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tv   How Teddy Roosevelt Saved Football  CSPAN  January 22, 2017 8:00am-8:40am EST

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it would be tragic if that happened. >> watch the communicators on c-span2. next on history bookshelf, john miller on his book the big scrum, how teddy roosevelt saved football. charles elliott led to campaign to ban the sport and 1905. and how he worked with college football coaches to prevent that. this was recorded in 2011 in washington. it is about 40 minutes. john: if you are wondering what kind of knuckleheads but to have a book about football at the start of baseball season, the answer is the same kind of
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knucklehead who is a lifelong fan of the detroit lions. the good thing about being a lifelong fan of the detroit lions is that the experience teaches important life lessons. for example, how to deal with severe and ongoing disappointment. i have learned that humor helps. who knows the difference between the detroit lions and a dollar bill? it turns out that from a delano -- dollar bill you can still get four quarters. thank you, i will be performing all week. let's talk about football and theodore roosevelt. i like to start with a statistic. in 1905, 18 people died playing football. in 1905, 18 people died playing football. so we hear a lot about the problem of concussions and head
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injuries and the health effects of all that. that is a controversy of football today. that it has nothing on the challenges that football based a little more than a century ago. so let's go back in time. in 1876, theodore roosevelt attended his first football game. he was an 18-year-old regimen at -- freshman at harvard university. he got on a train with a bunch of friends and they want to new haven it, connecticut where they watched the second ever football game played between harvard and now. in the history of college sports, there are a great rival -- rivalries. auburn.has harvard has yield. let's remember that the ivy league is an athletic conference.
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in 1876, they played their second ever football game. the weather was lousy. it was cold. the winds were so strong that ships can leave a harbor. roosevelt shivered on the sidelines that day. as he watched the game, the sport he saw was quite different from what he saw today. there were no quarterbacks, there were no wide receivers, there were no forward passes, football was in its infancy. before play began, the captains from the two teams met to discuss the rules they would play by. what would count for a score, how many people would be on the field at a time. they were like school kids at recess talking about where the sidelines would be, how to count blitzes, whether they played touch or tackle, that is what they did before the game. when it came to football, harvard was the teacher and yell was the student.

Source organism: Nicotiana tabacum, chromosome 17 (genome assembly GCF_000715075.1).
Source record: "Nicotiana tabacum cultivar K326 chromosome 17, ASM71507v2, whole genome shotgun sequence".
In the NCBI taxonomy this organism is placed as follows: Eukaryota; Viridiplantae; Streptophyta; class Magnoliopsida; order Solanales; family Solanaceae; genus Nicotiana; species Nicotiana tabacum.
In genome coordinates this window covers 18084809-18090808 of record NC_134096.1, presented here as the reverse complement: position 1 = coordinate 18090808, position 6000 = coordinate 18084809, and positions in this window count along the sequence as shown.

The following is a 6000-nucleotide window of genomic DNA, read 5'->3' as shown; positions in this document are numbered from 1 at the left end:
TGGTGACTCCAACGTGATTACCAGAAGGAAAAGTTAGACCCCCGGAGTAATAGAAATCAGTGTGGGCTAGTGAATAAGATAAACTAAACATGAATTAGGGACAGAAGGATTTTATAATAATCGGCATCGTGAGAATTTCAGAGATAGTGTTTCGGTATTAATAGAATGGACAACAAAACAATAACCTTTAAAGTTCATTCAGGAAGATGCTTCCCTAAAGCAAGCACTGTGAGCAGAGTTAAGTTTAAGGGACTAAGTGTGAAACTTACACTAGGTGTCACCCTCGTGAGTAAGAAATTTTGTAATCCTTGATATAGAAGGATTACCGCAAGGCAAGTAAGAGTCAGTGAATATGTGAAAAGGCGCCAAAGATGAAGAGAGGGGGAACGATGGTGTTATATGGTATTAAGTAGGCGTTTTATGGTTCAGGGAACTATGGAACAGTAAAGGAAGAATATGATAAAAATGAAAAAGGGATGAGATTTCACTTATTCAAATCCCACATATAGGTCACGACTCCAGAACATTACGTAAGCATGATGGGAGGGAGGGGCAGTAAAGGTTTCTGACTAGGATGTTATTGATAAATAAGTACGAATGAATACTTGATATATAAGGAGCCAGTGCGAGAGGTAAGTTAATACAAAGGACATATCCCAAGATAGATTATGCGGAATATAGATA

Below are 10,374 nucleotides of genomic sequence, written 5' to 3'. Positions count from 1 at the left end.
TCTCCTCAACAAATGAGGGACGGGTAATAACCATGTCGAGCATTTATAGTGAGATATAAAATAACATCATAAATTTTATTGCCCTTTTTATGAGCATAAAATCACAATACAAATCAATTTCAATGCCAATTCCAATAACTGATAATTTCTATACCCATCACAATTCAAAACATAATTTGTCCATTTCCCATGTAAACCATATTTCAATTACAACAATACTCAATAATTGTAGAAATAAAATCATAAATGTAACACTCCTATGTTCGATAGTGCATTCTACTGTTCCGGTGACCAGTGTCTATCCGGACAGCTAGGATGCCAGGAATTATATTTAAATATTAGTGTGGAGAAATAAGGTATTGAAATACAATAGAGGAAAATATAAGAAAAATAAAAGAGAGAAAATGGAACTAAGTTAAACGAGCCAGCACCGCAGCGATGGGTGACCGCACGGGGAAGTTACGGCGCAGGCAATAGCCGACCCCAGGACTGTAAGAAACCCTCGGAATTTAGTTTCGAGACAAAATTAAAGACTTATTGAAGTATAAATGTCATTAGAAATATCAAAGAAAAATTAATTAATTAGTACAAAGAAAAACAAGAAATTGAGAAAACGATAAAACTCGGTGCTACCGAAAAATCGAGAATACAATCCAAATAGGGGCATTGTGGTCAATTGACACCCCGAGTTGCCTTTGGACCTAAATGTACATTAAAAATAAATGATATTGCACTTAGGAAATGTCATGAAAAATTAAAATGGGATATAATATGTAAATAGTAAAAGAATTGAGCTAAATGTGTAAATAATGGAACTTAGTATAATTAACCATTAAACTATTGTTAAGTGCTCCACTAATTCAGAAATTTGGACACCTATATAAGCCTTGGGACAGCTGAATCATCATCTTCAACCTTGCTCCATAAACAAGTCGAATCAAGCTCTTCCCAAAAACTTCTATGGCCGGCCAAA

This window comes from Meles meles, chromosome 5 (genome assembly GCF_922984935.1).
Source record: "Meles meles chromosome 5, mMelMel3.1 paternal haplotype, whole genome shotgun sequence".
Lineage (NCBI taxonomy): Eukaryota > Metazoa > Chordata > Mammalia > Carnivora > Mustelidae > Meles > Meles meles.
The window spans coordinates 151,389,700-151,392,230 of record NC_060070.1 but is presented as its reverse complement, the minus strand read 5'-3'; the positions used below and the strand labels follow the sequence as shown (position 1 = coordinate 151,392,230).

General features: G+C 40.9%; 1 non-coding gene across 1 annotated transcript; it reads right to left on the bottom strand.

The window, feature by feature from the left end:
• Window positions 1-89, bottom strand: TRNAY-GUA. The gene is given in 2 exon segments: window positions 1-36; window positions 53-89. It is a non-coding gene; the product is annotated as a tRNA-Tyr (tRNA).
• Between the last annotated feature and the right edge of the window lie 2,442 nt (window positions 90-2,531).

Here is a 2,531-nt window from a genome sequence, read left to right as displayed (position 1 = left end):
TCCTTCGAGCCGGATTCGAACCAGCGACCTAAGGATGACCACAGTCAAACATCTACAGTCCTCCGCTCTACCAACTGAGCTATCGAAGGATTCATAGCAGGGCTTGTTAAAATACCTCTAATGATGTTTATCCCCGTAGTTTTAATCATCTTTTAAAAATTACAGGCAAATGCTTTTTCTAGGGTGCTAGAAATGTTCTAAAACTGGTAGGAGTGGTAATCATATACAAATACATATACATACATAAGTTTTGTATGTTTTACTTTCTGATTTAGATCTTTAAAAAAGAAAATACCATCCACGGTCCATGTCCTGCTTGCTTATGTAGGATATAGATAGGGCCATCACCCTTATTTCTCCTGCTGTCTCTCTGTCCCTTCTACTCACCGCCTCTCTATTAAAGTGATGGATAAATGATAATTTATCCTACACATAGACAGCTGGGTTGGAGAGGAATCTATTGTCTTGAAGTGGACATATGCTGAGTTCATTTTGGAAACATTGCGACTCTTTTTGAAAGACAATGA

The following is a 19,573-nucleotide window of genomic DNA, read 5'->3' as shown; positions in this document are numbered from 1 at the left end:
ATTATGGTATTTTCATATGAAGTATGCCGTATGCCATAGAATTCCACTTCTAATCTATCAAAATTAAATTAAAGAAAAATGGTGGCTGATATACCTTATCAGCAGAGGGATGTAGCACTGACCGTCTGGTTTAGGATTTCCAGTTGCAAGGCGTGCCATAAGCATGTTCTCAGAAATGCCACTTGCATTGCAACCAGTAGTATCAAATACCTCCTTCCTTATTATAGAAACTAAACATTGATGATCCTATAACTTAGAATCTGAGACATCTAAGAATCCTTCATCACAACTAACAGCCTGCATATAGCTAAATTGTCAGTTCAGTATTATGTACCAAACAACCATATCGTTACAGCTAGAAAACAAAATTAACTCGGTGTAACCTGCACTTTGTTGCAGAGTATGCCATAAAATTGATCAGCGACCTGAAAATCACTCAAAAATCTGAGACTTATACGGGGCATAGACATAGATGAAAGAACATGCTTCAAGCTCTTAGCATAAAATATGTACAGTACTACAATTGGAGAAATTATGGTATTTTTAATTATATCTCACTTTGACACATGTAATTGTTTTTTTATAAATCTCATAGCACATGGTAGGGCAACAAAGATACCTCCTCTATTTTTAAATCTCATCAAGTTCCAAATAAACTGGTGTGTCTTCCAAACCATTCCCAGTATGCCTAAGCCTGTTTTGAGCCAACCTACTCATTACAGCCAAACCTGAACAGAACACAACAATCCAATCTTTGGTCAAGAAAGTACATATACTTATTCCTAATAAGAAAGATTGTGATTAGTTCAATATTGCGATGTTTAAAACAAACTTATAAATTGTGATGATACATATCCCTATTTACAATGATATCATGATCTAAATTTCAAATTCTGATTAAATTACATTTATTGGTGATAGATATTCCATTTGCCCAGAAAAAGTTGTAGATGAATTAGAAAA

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just a few years before the game in 1876, harvard sent el to elongated ball. up until that point, the yell team have been played with a soccer ball. they didn't know what to do with it. they discussed fundamentals. they didn't know what to do. before the game started, when the captains met on the field, harvard's veterans agreed to a couple of proposals that the yell team put forward. the first but have a lasting impact on how football is played. up until that point, the team was the custom. this is the first game that had 11 men per side. that continues today. the second suggestion would not
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shape the future of the game, but it would affect the outcome that day. they decided touchdown would not they for points are in give you an opportunity to score points. if you score a touchdown, you would not this exports, you would get no points but an extra point attempt. it was the kick after the goal allowed to score. the ball would have to sail over a rope that was tied between a pair of holes in the end zone. the game get underway and harvard scores a touchdown. by the rules of the day they don't get any points. they make a attempt and they miss. no points at all. at halftime, the score was tied zero-zero. the second-half starts, yell and the driveout into harbor territory. a lanky freshman named walter camp, an important administrative football was a clear that they. he tried to shovel the ball
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backward to a teammate. it was a lousy pass, it bounced. it took a funny hop that football's content. oliver thompson in the he puts hisd player foot to the ball, kicks from 35 yards out and at an impossible -- added improbable angle and its sales over the road. yale has a score. it is 1-0 and that's how the game ended. harvard lost. a frustrated roosevelt said he did not know whether he enjoyed himself. he had no inkling of the future popularity. he did not anticipate the critical role he would play in a game's future. he did give voice to the frustration we all know of the agony of defeat. i am sorry to say we were
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beaten, he wrote to his mother. i would like to say a few things about why football matters to me personally and to americans generally. i met my wife on the way to a football game in ann arbor. we walked from our dorm in michigan stadium. that's my first clear memory of her. we didn't start dating until basketball season. our bond was formed out of a mutual love of blue. my romance with college football goes back further. my father teaching me how to victors" as athe boy. we talked about the carter area. we were talking about a time when anthony carter or a winged helmets and scored a touchdown pass under the watch of coach bo schembechler. when i attended my football